If there's one thing Americans are unfortunately good at, it's racking up debt, and new data from Northwestern Mutual further drives home this point. Specifically, the average level of personal debt, not including mortgages, climbed to $38,000 this year, which represents an almost $1,000 increase from 2017.

Here's another troubling statistic: A good 20% of Americans allocate anywhere from 50% to 100% of their income to repaying debt, while 13% are convinced they'll be in debt for the rest of their lives.

Woman sitting by a laptop and pile of papers covering her eyes


If the idea of being perpetually saddled with debt doesn't sit well with you, you should know that there are steps you can take to recover. And the sooner you do, the better you'll feel about your financial outlook on a whole.

1. Create a budget -- and stick to it

A big reason so many people wind up in debt is that they take on expenses they just can't afford. That's why it's so important to follow a budget. Without one, you'll have no idea where your money is going and how much you can afford to spend.

Creating a budget is easy, so if you don't have one already, take some time to review your various expense categories, determine how much you spend on each, and compare that total to your post-tax income. If you're maxing out each paycheck or, worse yet, spending more than what your paychecks allow for, you'll know where you have room to cut corners. And the sooner you start shaving some costs, the sooner you'll manage to free up money you can use to pay off your debt.

2. Set priorities

Every purchase you make comes at the expense of another. If you choose to pay $1,500 in rent instead of just $1,200 because it buys you a larger apartment, you may need to shrink your leisure spending to avoid going over your budget. But if you want to get out of debt, you'll need to learn to establish priorities so you're not spending every last penny you have.

Once you have your budget in place, take a look at your various expense categories and decide which ones are the most important to your quality of life. Maybe you hate being cramped at home, but are willing to drive an older car around town if it buys you the option to have more living space. The key is to put some thought into these choices to avoid overspending and eke out some savings.

3. Avoid impulse spending

It happens to the best of us: You go to the store intending to buy one thing, but you leave with a shopping cart full of products that caught your eye along the way. An estimated 84% of Americans regularly fall victim to impulse buys, but it's those unplanned purchases that can throw your budget out of whack and thwart your money-saving intentions. Not only that, but making impulse purchases also increases your chances of taking on more debt.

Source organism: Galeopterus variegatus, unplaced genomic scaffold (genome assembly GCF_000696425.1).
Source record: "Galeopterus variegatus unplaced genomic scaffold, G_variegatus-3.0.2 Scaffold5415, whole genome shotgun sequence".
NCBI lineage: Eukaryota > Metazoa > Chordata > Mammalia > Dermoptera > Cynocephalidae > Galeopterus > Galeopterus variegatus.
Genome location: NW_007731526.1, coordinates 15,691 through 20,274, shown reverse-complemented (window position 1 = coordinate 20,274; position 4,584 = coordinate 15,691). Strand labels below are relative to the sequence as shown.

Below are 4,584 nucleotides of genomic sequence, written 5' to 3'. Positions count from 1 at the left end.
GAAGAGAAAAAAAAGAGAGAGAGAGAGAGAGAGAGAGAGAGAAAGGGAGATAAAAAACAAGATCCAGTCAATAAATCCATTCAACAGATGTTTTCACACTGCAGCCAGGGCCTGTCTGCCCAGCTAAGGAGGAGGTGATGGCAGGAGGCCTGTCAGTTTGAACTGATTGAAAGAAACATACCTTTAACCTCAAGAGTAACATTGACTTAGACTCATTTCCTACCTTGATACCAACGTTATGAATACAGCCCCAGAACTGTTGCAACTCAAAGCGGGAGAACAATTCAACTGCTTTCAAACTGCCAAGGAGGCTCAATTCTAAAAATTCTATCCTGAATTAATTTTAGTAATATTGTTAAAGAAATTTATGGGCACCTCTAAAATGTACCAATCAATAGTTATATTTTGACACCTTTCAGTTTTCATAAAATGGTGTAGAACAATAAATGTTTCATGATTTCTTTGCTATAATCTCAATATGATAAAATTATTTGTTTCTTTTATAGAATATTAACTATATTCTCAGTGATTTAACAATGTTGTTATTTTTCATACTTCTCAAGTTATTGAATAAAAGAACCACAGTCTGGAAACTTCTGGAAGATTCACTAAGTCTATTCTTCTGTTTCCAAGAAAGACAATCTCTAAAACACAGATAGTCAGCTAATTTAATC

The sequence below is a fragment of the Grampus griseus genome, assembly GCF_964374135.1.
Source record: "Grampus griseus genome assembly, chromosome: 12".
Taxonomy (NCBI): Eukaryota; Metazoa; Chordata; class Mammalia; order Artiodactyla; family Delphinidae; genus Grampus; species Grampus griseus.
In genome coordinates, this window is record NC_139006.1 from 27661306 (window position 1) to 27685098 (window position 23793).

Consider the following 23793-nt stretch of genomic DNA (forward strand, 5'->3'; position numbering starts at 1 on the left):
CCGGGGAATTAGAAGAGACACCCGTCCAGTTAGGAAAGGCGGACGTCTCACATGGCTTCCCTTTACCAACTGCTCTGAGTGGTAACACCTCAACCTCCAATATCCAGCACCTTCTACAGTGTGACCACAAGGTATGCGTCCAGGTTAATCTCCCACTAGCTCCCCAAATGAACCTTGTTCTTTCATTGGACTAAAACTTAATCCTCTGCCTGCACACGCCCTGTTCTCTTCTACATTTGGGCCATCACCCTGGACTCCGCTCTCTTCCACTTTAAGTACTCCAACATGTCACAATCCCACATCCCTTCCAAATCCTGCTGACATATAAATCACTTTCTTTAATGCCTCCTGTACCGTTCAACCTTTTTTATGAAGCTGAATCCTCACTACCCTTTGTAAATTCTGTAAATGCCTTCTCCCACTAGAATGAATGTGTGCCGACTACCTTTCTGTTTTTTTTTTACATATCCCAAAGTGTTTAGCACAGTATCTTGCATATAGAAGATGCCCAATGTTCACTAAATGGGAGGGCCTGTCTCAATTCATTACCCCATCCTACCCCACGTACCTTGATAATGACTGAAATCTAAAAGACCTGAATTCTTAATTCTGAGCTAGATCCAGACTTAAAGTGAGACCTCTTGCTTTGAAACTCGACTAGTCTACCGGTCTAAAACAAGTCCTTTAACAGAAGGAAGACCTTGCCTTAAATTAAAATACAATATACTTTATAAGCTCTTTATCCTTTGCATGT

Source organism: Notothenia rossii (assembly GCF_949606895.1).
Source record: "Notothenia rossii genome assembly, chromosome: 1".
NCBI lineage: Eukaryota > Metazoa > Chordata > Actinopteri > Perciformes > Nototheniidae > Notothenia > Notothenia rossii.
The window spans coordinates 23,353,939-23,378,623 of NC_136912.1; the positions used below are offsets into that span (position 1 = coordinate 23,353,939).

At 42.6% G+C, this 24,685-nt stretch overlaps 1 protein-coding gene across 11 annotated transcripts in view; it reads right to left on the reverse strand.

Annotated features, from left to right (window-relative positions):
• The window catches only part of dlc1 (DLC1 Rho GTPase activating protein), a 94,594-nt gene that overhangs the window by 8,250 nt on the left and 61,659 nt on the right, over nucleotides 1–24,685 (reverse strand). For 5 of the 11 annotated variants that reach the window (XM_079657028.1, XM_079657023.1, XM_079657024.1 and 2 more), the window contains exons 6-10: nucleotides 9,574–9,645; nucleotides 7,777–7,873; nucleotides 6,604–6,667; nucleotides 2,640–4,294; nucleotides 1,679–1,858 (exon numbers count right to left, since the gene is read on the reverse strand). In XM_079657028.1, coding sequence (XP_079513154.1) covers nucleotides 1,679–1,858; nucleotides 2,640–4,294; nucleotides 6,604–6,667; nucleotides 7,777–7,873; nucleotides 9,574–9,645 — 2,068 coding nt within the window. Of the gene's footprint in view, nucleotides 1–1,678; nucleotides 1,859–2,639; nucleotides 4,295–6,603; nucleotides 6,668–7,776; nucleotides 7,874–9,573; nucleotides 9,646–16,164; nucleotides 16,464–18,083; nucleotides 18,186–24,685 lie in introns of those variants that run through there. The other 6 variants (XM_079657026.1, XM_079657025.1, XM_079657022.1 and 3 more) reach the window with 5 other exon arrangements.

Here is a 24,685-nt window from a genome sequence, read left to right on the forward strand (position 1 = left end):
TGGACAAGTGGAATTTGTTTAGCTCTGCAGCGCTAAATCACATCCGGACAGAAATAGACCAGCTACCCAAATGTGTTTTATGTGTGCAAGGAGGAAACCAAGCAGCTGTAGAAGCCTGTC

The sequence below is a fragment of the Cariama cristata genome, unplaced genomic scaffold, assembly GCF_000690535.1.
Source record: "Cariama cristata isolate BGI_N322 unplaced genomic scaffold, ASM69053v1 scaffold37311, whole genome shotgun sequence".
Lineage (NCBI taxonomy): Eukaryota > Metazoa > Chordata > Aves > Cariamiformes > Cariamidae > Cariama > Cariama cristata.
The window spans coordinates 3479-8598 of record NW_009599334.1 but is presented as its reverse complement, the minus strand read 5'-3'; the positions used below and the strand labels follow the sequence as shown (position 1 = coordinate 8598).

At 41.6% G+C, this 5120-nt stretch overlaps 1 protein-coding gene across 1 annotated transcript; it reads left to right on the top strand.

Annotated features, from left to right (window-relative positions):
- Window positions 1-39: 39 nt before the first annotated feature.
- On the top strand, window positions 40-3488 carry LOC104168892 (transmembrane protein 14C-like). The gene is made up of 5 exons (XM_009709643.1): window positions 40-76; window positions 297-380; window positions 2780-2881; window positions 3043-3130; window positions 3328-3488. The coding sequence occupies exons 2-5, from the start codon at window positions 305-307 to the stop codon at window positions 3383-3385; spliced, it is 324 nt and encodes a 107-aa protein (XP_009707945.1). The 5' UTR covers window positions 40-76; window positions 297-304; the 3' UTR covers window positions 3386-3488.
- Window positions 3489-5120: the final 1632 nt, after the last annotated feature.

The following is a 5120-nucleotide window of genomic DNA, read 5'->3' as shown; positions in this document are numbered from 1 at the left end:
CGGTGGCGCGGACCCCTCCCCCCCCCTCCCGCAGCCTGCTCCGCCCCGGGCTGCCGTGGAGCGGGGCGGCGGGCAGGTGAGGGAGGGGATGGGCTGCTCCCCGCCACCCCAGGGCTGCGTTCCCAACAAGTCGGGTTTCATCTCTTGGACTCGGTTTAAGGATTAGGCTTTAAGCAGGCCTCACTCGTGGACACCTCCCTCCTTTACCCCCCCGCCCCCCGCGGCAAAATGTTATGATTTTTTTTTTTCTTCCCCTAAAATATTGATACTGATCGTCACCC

The solution? Force yourself to wait 24 hours before making unplanned purchases. Chances are, you'll come to realize during that time that most of the items you're tempted to buy aren't necessary or even all that desirable.

4. Have emergency savings

If you don't have money in the bank to cover life's unknowns, you'll generally have no choice but to resort to debt when unplanned bills land in your lap. That's why it's crucial to build emergency savings. Having that safety net will prevent you from digging yourself further into a hole when your car breaks down, your furnace dies, or your employer cuts your hours, leaving you with less income to work with.

Ideally, your emergency fund should contain enough money to cover three to six months' worth of living expenses, but if you're starting with nothing, save as much as you can and work your way up over time. Believe it or not, establishing your emergency fund should actually take priority over paying down existing debt, so look at your budget, eliminate some expenses, and use the money you free up to build some cash reserves.

5. Get a side hustle

If you're already in debt, or want to avoid it, having a secondary source of income can go a long way. Enter the side hustle. The good thing about taking on an additional gig is that the money it brings you won't already be factored into your budget. As such, you should have no problem saving it to build your emergency fund or using it to pay off the debt you've managed to rack up.

Having a side hustle is also a good way to avoid debt in the face of unemployment. If you lose your job, you'll have a second income stream to fall back on while you look for work, thereby reducing your need to borrow money to cover your expenses during that time.

Being in debt is no fun, but don't assume you'll be stuck there for life. If you take steps to be smarter about spending, saving, managing, and earning money, there's a good chance you'll succeed in not only paying off the debt you've accumulated, but also avoiding new debt.